Antoine Ligot^{1},
Jonas Kuckling^{1},
Darko Bozhinoski^{1},
Mauro Birattari^{1} (December 2018)
^{1}IRIDIA, Université Libre de Bruxelles, Brussels, Belgium
Table of Contents |
In this page, you will find supplementary information about the three studies conducted. In the following, Sections 1, 2, and 3 are dedicated to Study 1, 2, and 3, respectively.
All the results obtained in the three studies are available for download here.
The source code used to generate the control software are available here: Maple, Chocolate, EvoStick
You can import them in R using read.csv("resultsAll.csv"). In these Sections you will find videos of robot experiments, images of the instances of control software generated by the design methods, and p-values tables. In Section 4, we illustrate the two instances of dummy control software. In Section 5, we illustrate behavior trees and finite-state machines that encodes an elaborate strategy for the Foraging mission.
In a p-values table, we report the p-values resulting of the assessment of Wilcoxon rank-sum tests in the left-hand part (all the cells (i, j) with j < i), and the corresponding relation between the two variables compared in th e right-hand part (that is, all the cells (i, j) with i < j). In some cases, the comparison between performances are not meaningfull: for example, comparing performance of two different design methods, one assessed in simulation, and the other one in reality. In these cases, we did not apply the Wilcoxon rank-sum test, and the corresponding cells contains the characters "NA". In the right-hand part, a cell can be empty, or have one of the following character: ">" or "<". If a cell (i, j) with i < j is empty, the corresponding p-value in cell (j, i) is greater than 0.05. If a cell (i, j) with i < j contains the character ">", the p-value in cell (j, i) is less than 0.05, and the variable of the i-th row is significantly greater than the variable of the j-th column. Similarly, if a cell (i, j) with i < j contains the character "<", the p-value in cell (j, i) is less than 0.05, and the variable of the i-th raw is significantly smaller than the variable of the j-th column. For example, in the p-values table of Study 1: Foraging, the cell (1, 2) contains ">", which means that the performance of Maple in simulation is significantly greater than the one of Maple in reality. Indeed, the corresponding p-value, reported in cell (2, 1), is equal to 4.66e-02, which is smaller than 0.05.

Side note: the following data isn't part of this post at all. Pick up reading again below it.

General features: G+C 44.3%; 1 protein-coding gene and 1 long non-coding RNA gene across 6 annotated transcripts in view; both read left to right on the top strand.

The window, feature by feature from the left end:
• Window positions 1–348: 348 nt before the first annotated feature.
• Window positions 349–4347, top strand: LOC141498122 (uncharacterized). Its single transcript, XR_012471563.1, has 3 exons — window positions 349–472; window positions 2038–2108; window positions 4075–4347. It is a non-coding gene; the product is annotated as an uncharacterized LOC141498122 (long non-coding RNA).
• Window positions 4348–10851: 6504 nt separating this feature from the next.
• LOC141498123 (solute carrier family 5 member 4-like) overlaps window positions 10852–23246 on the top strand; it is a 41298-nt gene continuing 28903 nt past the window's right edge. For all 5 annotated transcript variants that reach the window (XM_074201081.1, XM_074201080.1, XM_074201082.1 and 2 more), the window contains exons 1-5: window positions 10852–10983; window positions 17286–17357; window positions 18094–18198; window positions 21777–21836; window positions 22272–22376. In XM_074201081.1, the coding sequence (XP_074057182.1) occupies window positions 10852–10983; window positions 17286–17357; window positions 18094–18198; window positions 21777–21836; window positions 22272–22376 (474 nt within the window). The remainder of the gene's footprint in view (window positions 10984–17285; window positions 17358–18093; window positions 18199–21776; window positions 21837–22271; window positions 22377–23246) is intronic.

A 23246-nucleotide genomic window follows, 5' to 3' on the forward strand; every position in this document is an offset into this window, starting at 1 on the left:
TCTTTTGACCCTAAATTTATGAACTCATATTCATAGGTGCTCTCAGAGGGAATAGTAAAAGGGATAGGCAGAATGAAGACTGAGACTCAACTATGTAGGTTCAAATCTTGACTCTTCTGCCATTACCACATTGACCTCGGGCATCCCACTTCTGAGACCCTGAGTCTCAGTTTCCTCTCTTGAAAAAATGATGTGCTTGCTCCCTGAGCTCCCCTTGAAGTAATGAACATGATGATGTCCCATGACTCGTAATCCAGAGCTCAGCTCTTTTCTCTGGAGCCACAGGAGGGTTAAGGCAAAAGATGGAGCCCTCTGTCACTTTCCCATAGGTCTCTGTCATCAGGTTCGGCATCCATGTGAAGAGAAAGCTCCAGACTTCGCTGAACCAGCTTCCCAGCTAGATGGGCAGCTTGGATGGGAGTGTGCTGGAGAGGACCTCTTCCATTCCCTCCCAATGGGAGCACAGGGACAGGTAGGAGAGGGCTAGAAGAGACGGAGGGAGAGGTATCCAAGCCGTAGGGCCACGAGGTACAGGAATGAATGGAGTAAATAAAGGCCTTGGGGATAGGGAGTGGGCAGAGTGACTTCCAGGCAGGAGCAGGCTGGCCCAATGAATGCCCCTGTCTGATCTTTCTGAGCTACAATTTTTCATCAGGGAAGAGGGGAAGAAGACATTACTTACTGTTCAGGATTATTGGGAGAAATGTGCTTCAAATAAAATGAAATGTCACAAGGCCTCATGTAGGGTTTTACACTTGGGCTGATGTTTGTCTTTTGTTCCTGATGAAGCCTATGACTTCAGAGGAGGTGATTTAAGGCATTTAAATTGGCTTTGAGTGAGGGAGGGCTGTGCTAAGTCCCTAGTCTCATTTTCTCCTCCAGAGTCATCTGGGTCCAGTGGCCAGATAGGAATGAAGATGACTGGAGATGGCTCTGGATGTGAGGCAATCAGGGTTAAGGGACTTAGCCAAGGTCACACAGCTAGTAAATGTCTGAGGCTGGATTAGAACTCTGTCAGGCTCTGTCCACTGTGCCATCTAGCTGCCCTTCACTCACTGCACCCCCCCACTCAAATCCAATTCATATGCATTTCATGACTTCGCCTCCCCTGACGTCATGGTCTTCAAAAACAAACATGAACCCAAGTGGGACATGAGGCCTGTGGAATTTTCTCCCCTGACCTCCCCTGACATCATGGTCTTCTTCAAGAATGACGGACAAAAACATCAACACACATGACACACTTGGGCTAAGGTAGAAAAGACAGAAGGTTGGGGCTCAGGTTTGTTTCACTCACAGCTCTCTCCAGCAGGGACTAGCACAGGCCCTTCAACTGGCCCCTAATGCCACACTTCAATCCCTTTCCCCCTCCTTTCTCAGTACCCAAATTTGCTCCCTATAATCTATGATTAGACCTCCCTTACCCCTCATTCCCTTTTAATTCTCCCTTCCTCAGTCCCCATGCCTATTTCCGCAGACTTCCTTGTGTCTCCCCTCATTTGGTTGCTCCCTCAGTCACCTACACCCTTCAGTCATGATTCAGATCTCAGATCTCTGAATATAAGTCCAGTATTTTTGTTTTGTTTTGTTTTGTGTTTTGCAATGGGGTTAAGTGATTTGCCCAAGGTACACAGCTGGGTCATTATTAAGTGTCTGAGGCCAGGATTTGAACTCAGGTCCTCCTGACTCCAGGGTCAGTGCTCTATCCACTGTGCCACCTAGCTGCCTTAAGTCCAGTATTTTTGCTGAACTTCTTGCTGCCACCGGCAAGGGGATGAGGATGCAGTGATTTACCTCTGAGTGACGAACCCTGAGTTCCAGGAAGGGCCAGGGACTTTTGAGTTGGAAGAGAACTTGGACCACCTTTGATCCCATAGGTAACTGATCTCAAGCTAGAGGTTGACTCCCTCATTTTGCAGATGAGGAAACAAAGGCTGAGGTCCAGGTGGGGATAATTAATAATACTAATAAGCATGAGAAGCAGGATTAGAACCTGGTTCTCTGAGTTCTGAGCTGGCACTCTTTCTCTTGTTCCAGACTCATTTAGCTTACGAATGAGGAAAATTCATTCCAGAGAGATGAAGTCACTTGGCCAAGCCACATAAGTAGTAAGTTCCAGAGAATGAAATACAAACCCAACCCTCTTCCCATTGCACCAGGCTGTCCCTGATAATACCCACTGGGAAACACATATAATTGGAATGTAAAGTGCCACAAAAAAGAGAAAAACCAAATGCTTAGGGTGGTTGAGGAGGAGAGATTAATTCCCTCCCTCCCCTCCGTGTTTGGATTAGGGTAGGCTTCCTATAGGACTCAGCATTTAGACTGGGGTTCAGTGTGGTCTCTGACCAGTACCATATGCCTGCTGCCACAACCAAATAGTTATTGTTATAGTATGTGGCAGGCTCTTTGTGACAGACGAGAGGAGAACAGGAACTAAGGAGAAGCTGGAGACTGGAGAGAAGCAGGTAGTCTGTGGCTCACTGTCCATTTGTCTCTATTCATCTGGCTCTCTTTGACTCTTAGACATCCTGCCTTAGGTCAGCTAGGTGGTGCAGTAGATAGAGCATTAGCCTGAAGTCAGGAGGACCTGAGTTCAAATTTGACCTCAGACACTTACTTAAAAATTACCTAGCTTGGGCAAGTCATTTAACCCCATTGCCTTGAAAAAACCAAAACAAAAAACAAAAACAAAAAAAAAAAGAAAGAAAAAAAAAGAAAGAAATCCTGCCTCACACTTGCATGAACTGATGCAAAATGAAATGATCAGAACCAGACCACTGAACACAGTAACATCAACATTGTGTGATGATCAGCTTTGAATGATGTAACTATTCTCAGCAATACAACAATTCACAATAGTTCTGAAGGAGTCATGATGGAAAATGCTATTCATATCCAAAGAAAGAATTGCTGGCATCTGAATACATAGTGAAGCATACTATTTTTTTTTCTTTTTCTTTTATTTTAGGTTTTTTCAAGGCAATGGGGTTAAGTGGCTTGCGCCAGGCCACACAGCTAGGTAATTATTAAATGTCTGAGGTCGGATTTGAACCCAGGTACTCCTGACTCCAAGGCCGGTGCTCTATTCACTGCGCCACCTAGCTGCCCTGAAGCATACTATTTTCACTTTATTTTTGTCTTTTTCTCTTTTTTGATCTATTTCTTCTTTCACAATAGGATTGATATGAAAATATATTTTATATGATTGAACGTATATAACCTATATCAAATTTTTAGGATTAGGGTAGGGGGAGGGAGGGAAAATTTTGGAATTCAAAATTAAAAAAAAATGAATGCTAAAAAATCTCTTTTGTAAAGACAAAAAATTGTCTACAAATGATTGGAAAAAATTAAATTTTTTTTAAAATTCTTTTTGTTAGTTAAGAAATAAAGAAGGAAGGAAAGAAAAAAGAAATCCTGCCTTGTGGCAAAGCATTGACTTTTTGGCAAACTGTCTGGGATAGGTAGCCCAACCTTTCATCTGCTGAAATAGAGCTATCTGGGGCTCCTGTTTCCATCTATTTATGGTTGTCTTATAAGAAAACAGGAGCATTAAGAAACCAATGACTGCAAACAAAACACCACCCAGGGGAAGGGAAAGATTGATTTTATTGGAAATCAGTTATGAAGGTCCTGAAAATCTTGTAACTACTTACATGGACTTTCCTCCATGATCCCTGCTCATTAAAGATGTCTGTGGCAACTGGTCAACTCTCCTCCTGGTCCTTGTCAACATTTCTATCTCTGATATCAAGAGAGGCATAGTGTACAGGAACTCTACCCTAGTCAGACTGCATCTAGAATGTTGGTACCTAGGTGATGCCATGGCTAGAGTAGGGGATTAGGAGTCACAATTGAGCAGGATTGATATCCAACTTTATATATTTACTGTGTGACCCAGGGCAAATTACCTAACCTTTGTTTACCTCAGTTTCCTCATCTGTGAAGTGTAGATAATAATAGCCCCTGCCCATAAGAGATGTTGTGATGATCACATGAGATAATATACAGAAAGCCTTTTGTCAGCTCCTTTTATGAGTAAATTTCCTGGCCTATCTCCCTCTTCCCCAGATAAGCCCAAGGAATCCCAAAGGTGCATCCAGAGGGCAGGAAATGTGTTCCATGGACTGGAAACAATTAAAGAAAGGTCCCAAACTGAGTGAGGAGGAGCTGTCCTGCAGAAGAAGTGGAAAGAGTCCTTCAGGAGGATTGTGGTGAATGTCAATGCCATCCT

The arena contains two source areas (black circles) and a nest (white area). A light is placed behind the nest to help the robots to navigate. In this idealized version of foraging, a robot is deemed to retrieve an object when it enters a source and then the nest. The goal of the swarm is to retrieve as many objects as possible.
Examples of experimental runs with robots, and examples of typical instances of control software, are displayed below. All videas and images of the control software are available for download: videos and control software.
AutoMoDe-Maple |
AutoMoDe-Chocolate |
EvoStick |
AutoMoDe-Maple |
AutoMoDe-Chocolate |
P-values table |
The swarm must select one of the two black areas and aggregate there. The objective function is computed at the end of the experimental run, and is maximized when all robots are either on the left or the right area.
Examples of experimental runs with robots, and examples of typical instances of control software, are displaye d below. All videas and images of the control software are available for download: videos and control software.
AutoMoDe-Maple |
AutoMoDe-Chocolate |
EvoStick |
AutoMoDe-Maple |
AutoMoDe-Chocolate |
P-values table |
In a p-values table, we report the p-values resulting of the assessment of Wilcoxon rank-sum tests in the left-hand part (all the cells (i, j) with j < i), and the corresponding relation between the two variables compared in the right-hand part (that is, all the cells (i, j) with i < j). In the right-hand part, a cell can be empty, or have one of the following character: ">" or "<". If a cell (i, j) with i < j is empty, the corresponding p-value in cell (j, i) is greater than 0.05. If a cell (i, j) with i < j contains the character ">", the p-value in cell (j, i) is less than 0.05, and the variable of the i-th row is significantly greater than the variable of the j-th column. Similarly, if a cell (i, j) with i < j contains the character "<", the p-value in cell (j, i) is less than 0.05, and the variable of the i-th raw is significantly smaller than the variable of the j-th column. For example, in the p-values table of Foraging, the cell (4, 5) contains "<", which means that Chocolate-1k is significantly worse thant Maple-5k. Indeed, the corresponding p-value, reported in cell (5, 4), is equal to 2.65e-03, which is smaller than 0.05.
P-values table Foraging |
P-values table Aggregation |
Variant →*(→) |
Variant ?*(?) |
Variant →(?) |
Variant ?*(→) |
Variant →*(→|?) |
Variant ?*(→|?) |
Variant FL (free leaves) |
Variant ND (negation decorator) |
P-values table Foraging |
P-values table Aggregation |
Foraging |
Aggregation |
Illustrations of behavior trees and finite-state machines that encodes the following individual behavior: the robot explores the gray area to find the food sources. Once a food source is found, the robot goes towards the light placed behind the nest using the phototaxis low-level behavior. If the robot enters the nest, it directly leaves it using the anti-phototaxis low-level behavior.
In the illustrations of behavior trees, the parameter p is the success probability (the probability that an action node return success). In Maple and all other variants with the exception of SP, the success probability is fixed to 0.
Finite-state machine |
Behavior tree variant ND (negation decorator) |
Behavior tree variant CFN (control-flow node) |